Ruby Day 2

My experience with day two of exploring Ruby through Seven Languages in Seven Weeks.

Day 2 of Ruby covered classes, objects and collections. The key building blocks. In this post I’ll take a quick run through them.


Handily in Ruby you can define functions in the console without having to create a class. This allows you to test out things with minimum code. A ket thing to get into your head is that every function returns a value. This can be something you explicitly define using a return statement or the value of the last expression processed before exiting. In Ruby functions are objects and therefore can be passed as parameters to other functions which is a powerful feature.


Defining and accessing the Array elements feel very familiar for me having primarily programmed in Java but Ruby offers some nice extras like the ability to select elements starting at the end of the collection and select ranges. Trying to access an element which does not exist returns nil rather than an exception.

Arrays can contain a mixture of types e.g.

Array has a very rich API which allows it to be used like other well known collections such as queues, stacks and sets. More about this later with some sample code.

Nothing too new with hashes either.

Code Blocks

A useful feature of Ruby are code blocks which are functions without a name that can be used as a parameter to a function or method. The example below shows how succinctly you can express things. It iterates over the elementsand prints them out

In the following example we have a method which handles beginning and ending a transaction. We can put the code for a particular transaction within a code block and associate it with the method. When the yield is reached in the method the code block is executed.

Classes and Inheritence

Like Java Ruby has the concept of classes and objects. It supports single inheritence from a superclass. You can find the superclass using the superclass method. You can chain multiple calls to this method to find further up the inheritence tree.


A Mixin is a way of describing behavior where you define common behaviors and constants in a module and then add them to classes by including the module. They play a similar role to interfaces in Java. In the example below the module includes methods to create a file and write an object to the file using its to string method. The behavior defined in this module could apply to lots of different types of objects. You can see the module has no to_s method itself. It will use the one in the class. Any subclass of the class will have the capabilities defined in the mixin without needing to know about the mixin’s implementation. i.e. Single inheritence defines essence, modules define additional capabilties.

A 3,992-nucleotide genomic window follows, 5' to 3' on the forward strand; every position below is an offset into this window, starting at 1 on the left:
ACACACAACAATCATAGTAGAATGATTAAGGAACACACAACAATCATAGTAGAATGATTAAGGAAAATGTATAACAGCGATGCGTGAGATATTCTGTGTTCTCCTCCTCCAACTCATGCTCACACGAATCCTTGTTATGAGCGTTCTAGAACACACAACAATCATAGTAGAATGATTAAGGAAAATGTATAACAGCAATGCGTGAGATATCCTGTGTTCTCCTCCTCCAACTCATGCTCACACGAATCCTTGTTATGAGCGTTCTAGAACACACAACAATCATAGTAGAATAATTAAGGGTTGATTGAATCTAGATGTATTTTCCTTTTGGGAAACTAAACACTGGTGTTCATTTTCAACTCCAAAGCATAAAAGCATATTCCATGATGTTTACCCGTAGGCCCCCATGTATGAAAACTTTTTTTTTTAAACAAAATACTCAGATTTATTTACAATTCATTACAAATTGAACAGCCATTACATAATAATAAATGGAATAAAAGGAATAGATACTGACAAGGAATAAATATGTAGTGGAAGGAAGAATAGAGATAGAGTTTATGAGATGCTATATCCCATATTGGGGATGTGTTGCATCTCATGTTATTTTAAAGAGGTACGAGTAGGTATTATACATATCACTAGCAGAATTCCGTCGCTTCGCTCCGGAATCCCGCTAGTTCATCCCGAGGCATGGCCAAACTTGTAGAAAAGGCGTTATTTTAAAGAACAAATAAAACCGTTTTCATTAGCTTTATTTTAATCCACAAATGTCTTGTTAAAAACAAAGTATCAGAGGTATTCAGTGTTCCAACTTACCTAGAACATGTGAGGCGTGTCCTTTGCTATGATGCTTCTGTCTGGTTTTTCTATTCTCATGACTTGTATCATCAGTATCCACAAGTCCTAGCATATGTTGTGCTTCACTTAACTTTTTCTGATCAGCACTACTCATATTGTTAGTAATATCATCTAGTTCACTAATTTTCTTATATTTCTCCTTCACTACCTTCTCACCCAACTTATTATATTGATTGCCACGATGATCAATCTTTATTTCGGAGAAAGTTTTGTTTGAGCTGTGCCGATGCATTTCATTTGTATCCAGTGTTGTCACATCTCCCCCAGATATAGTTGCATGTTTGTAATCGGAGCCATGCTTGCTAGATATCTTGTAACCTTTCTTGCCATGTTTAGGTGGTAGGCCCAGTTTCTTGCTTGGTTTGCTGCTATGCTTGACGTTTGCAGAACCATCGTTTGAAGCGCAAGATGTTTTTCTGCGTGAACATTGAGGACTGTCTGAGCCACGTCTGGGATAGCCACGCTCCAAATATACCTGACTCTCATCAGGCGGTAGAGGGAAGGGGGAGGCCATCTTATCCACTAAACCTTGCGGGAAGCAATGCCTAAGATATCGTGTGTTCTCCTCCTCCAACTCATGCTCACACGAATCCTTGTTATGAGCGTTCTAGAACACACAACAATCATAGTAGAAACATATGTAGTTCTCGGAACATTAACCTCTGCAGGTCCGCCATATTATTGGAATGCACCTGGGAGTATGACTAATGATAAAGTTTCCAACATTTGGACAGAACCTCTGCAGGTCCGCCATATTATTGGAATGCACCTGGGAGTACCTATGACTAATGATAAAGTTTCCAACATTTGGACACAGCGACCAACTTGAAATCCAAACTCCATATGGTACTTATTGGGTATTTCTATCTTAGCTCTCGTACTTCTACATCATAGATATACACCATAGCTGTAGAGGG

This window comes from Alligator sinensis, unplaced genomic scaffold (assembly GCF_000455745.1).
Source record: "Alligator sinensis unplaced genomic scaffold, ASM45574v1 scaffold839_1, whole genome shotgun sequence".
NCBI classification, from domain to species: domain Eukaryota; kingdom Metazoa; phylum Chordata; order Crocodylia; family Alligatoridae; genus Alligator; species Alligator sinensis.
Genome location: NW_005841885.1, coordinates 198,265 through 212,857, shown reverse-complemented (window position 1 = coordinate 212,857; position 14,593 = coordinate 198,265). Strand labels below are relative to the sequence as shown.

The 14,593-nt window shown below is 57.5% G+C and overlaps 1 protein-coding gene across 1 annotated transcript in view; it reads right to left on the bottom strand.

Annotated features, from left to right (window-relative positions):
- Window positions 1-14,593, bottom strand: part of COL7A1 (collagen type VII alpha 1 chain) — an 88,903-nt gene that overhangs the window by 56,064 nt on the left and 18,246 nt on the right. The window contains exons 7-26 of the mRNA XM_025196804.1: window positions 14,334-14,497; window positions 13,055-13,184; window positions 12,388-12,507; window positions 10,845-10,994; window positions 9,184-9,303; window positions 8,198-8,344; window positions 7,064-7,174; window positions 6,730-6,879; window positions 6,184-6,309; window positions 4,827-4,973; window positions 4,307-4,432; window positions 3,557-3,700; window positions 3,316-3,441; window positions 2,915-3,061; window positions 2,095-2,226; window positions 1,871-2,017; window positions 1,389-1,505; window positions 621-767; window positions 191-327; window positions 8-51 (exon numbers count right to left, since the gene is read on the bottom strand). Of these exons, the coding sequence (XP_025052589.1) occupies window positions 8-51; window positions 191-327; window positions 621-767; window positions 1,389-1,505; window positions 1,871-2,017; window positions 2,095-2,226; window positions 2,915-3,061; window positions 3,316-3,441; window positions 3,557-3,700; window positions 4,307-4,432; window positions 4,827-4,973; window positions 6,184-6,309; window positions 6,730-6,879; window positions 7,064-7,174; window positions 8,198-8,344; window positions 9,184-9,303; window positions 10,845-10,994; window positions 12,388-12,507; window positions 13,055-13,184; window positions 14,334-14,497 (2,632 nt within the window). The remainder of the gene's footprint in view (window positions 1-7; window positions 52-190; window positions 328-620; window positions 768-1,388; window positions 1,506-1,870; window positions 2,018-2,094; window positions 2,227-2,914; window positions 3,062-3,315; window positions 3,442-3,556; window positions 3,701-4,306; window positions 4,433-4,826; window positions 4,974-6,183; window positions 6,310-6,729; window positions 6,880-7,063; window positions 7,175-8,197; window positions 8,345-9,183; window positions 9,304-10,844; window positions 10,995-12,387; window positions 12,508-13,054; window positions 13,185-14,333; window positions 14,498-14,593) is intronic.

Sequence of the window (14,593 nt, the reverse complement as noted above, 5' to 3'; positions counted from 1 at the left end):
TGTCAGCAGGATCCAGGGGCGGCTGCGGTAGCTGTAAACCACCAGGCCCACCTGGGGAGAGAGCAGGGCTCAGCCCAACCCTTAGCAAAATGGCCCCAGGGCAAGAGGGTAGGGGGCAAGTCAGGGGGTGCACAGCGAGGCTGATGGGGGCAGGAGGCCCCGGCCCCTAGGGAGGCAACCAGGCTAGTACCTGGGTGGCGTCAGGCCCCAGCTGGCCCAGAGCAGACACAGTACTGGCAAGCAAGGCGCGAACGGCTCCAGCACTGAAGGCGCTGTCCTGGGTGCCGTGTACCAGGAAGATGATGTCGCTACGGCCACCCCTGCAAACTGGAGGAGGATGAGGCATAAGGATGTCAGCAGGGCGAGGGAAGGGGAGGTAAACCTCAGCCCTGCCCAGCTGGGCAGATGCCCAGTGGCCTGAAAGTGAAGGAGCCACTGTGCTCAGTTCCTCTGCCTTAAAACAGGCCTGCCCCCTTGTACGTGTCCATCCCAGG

Other mixins include enumerable and comparable.A class wanting to be enumerable must implement each, and a class wanting to be comparable must implement <=>.Enumerable and comparable provide many convenience methods for collections.



First we had to look at accessing a file with and without a code block. When you use a code block Ruby closes the file for you when it is finished without you needing to explicitly ask it to. It guarantees that it will close the file even if an exception occurs.

The next task was translating a hash to an array which is very simple because the Hash API has a to_a method which does this.

Next we had to translate the array back to a hash.

Then we had to iterate through a hash. I used the each method.

Finally some examples of using an Array like other common data structures.


Print the contents of an array of sixteen numbers, four numbers at a time, using just each. Now, do the same with each_slice in Enumerable.

The Tree class was interesting, but it did not allow you to specify a new tree with a clean user interface. Let the initializer accept a nested structure of hashes. You should be able to specify a tree like this: {‘grandpa’ => { ‘dad’ => {‘child 1’ => {}, ‘child 2’ => {} }, ‘uncle’ => {‘child 3’ => {}, ‘child 4’ => {} } } }.

Write a simple grep that will print the lines of a file having any occurrences of a phrase anywhere in that line. You will need to do a simple regular expression match and read lines from a file.

Check out my code at github